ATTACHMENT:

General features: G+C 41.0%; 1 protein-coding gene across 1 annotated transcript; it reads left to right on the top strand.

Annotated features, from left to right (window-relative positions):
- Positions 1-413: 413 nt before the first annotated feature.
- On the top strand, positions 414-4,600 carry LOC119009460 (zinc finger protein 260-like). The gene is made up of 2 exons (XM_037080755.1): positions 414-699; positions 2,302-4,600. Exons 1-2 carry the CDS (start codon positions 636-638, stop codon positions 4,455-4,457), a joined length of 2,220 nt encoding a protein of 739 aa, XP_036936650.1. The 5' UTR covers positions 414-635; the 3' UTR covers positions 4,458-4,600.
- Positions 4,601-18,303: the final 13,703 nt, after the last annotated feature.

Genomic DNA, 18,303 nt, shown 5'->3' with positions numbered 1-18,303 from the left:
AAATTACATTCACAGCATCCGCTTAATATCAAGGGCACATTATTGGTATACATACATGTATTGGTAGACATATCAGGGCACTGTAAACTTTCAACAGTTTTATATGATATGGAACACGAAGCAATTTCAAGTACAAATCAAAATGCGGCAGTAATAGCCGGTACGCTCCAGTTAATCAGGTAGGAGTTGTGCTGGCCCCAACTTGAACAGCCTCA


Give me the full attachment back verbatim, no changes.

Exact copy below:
General features: G+C 41.0%; 1 protein-coding gene across 1 annotated transcript; it reads left to right on the top strand.

Annotated features, from left to right (window-relative positions):
- Positions 1-413: 413 nt before the first annotated feature.
- On the top strand, positions 414-4,600 carry LOC119009460 (zinc finger protein 260-like). The gene is made up of 2 exons (XM_037080755.1): positions 414-699; positions 2,302-4,600. Exons 1-2 carry the CDS (start codon positions 636-638, stop codon positions 4,455-4,457), a joined length of 2,220 nt encoding a protein of 739 aa, XP_036936650.1. The 5' UTR covers positions 414-635; the 3' UTR covers positions 4,458-4,600.
- Positions 4,601-18,303: the final 13,703 nt, after the last annotated feature.

Genomic DNA, 18,303 nt, shown 5'->3' with positions numbered 1-18,303 from the left:
AAATTACATTCACAGCATCCGCTTAATATCAAGGGCACATTATTGGTATACATACATGTATTGGTAGACATATCAGGGCACTGTAAACTTTCAACAGTTTTATATGATATGGAACACGAAGCAATTTCAAGTACAAATCAAAATGCGGCAGTAATAGCCGGTACGCTCCAGTTAATCAGGTAGGAGTTGTGCTGGCCCCAACTTGAACAGCCTCA